From the Washington Post, by Melissa Bailey February 6, 2017
Despite a 99 percent failure rate and a recent setback, Alzheimer’s researchers are plowing ahead with hundreds of experiments — and a boost in federal money — to try to crack a deadly disease that has flummoxed them for decades.
A law passed by Congress in December and signed by President Barack Obama sets aside $3 billion over 10 years to fund research of brain diseases and precision medicine, a shot in the arm for Alzheimer’s research. The law, called the 21st Century Cures Act, also includes prize money to encourage Alzheimer’s experiments.
But billions of dollars have so far made little progress in decoding the memory-robbing disease, which affects 5 million Americans. Alzheimer’s is the nation’s sixth-leading cause of death. Decades of research have not produced a single drug that alters its course.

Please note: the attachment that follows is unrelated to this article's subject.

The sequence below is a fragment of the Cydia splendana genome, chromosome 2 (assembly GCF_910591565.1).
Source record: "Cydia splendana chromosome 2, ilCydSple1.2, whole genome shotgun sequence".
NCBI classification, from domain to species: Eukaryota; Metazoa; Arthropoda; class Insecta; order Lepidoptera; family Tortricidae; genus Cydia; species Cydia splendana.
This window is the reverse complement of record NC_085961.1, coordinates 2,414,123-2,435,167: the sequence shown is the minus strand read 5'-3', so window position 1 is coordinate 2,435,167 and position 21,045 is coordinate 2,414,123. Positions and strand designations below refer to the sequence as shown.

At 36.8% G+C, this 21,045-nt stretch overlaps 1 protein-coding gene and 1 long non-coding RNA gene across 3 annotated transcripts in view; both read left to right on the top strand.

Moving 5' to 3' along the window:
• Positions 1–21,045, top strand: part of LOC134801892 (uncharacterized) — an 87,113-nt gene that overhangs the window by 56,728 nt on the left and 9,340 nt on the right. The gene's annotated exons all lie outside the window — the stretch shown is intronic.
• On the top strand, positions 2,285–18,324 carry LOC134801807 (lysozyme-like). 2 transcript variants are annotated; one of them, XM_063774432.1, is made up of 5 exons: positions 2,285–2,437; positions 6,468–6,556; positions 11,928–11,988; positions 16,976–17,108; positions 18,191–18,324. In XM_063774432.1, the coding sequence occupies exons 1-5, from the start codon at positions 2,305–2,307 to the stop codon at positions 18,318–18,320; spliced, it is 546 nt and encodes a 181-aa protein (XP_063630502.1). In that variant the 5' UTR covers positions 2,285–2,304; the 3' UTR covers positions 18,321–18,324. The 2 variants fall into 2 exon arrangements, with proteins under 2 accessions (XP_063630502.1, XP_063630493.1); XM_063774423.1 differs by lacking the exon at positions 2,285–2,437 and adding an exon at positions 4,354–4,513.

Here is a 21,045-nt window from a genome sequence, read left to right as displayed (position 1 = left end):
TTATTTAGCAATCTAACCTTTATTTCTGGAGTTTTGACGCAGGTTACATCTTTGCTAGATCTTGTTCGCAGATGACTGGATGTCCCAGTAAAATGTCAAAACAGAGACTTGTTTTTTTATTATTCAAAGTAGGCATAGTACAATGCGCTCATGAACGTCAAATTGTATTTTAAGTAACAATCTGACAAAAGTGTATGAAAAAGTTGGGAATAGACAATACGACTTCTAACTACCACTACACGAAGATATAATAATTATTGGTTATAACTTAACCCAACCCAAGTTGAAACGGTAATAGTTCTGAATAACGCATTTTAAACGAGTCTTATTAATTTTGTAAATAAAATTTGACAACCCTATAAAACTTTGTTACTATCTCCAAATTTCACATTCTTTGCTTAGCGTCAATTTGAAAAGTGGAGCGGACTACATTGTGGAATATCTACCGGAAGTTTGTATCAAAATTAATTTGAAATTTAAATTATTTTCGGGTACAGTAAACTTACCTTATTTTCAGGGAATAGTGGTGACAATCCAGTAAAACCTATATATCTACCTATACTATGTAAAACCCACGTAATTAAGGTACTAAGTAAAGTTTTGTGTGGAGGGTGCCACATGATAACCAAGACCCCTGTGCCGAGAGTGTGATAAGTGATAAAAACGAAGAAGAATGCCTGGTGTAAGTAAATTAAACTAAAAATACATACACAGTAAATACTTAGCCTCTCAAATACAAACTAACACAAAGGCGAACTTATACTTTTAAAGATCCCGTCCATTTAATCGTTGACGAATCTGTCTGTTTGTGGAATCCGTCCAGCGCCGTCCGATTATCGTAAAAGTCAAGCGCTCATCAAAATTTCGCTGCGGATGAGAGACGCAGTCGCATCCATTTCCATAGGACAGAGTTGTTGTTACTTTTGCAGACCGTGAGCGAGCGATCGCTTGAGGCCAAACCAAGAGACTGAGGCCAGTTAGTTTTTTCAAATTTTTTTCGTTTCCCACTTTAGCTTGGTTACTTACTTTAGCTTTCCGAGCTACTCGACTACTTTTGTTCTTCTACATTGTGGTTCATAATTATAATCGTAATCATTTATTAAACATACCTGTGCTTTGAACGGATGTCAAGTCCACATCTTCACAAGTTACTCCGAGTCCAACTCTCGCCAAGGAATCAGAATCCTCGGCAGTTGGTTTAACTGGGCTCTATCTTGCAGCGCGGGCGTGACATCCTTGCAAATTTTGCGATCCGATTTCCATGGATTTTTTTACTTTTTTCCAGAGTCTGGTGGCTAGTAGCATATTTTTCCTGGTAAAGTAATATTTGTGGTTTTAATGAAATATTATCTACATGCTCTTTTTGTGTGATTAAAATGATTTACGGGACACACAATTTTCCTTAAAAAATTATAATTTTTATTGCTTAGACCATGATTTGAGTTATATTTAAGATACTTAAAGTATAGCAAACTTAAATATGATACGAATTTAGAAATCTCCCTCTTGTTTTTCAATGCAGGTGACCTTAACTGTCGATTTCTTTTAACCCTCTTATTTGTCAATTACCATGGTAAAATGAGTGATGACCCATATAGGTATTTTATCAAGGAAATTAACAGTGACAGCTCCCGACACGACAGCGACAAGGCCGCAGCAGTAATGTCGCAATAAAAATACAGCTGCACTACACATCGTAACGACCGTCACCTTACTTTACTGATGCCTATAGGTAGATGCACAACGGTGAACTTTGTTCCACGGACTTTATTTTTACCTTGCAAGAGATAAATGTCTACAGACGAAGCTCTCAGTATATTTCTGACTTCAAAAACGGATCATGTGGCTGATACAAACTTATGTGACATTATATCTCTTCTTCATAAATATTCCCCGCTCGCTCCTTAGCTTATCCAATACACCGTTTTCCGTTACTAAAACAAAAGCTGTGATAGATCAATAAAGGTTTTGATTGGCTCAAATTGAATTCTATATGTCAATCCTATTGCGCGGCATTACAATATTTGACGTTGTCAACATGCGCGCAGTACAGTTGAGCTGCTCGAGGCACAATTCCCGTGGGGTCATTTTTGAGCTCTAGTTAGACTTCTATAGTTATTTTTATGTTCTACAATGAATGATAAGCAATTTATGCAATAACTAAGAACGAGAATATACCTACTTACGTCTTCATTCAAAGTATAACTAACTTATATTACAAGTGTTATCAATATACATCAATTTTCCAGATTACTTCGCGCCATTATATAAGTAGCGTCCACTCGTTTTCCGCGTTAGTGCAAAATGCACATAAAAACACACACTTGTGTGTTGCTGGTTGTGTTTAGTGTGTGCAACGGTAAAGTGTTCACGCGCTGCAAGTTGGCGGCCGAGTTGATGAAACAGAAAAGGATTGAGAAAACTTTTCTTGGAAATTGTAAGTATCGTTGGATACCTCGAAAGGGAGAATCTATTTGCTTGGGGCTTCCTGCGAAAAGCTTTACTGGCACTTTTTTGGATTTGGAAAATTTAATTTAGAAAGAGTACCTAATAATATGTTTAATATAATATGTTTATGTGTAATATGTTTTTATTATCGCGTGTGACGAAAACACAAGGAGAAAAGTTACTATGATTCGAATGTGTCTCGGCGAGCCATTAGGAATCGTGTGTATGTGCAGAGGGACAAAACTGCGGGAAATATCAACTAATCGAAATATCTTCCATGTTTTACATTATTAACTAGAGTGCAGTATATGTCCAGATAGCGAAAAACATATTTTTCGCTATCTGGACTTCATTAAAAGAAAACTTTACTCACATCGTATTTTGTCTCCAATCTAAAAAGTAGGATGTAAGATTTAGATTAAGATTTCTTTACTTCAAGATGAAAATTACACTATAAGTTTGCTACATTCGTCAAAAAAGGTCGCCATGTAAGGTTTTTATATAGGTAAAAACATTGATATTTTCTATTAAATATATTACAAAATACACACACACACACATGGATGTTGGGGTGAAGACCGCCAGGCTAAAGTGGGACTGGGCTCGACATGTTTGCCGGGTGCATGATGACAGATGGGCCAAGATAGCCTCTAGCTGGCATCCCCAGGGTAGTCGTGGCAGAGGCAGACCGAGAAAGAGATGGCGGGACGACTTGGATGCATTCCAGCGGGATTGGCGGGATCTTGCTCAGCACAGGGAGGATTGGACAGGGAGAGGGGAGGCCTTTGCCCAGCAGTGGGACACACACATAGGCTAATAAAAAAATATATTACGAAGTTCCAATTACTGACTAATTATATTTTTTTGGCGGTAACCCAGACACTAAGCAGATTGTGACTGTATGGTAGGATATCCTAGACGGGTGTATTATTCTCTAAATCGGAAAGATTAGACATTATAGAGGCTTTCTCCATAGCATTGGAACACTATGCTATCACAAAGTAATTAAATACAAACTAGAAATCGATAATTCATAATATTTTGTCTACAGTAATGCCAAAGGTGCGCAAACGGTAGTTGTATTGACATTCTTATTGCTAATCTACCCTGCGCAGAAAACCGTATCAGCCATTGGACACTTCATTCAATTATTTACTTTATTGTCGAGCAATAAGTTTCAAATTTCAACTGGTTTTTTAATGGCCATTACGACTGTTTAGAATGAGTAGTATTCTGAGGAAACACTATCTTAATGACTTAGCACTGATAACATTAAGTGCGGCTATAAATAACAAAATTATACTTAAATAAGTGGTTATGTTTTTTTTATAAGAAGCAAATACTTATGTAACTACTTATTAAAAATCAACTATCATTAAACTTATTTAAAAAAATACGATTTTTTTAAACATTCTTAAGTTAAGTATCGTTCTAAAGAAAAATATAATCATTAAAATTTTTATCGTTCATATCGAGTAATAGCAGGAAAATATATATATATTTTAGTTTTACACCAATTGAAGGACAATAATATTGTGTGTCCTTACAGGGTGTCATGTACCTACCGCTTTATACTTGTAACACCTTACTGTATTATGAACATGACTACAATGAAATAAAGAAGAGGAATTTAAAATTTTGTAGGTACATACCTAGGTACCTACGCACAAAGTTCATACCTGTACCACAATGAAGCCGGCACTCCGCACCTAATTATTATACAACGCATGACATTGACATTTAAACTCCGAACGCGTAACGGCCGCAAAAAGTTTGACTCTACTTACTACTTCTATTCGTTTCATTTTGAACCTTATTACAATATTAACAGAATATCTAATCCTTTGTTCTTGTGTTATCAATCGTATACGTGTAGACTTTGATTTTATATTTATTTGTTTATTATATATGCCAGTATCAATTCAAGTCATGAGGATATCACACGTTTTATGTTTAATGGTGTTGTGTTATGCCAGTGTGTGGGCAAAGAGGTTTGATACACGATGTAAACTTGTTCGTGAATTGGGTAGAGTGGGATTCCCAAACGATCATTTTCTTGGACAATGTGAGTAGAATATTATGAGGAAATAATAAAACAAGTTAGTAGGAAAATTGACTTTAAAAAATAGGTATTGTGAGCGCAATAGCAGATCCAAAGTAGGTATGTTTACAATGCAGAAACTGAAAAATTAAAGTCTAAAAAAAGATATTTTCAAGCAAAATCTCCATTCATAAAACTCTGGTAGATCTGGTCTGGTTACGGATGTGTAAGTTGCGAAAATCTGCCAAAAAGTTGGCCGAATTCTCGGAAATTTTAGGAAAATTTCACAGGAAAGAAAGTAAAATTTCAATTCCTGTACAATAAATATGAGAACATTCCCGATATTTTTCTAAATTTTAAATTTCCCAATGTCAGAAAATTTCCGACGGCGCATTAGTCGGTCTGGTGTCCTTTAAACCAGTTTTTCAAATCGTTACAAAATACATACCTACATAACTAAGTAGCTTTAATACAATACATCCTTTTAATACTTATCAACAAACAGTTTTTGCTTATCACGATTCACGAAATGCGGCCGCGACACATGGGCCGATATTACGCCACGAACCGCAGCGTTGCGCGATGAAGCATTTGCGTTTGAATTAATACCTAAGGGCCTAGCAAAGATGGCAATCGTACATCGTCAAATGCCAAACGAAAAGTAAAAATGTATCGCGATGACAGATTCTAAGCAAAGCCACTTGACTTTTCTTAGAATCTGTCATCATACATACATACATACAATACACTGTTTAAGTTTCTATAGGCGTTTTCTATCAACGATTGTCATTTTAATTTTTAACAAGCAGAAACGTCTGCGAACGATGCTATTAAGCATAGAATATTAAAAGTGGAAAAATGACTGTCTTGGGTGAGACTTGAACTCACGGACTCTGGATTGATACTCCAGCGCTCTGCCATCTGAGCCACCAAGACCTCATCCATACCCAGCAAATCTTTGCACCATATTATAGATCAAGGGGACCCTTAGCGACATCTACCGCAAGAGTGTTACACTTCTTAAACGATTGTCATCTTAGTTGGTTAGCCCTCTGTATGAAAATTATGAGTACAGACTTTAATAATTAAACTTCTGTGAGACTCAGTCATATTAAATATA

December began with a major setback: Eli Lilly shared disappointing results of a late-stage clinical trial of its experimental drug solanezumab, which failed to significantly slow Alzheimer’s progression.
But scientists aren’t giving up on the main hypothesis behind Eli Lilly’s trial: that Alzheimer’s can be defeated by using drugs to attack amyloid plaques that build up in the brain. Some scientists believe these cause the disease.
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I'm a research-driven Boomer with concerns - like many of my friends - about keeping our minds sharp and leaning-in against the age-related mental impairments that impact our parents - and may impact lots of us in the years ahead.
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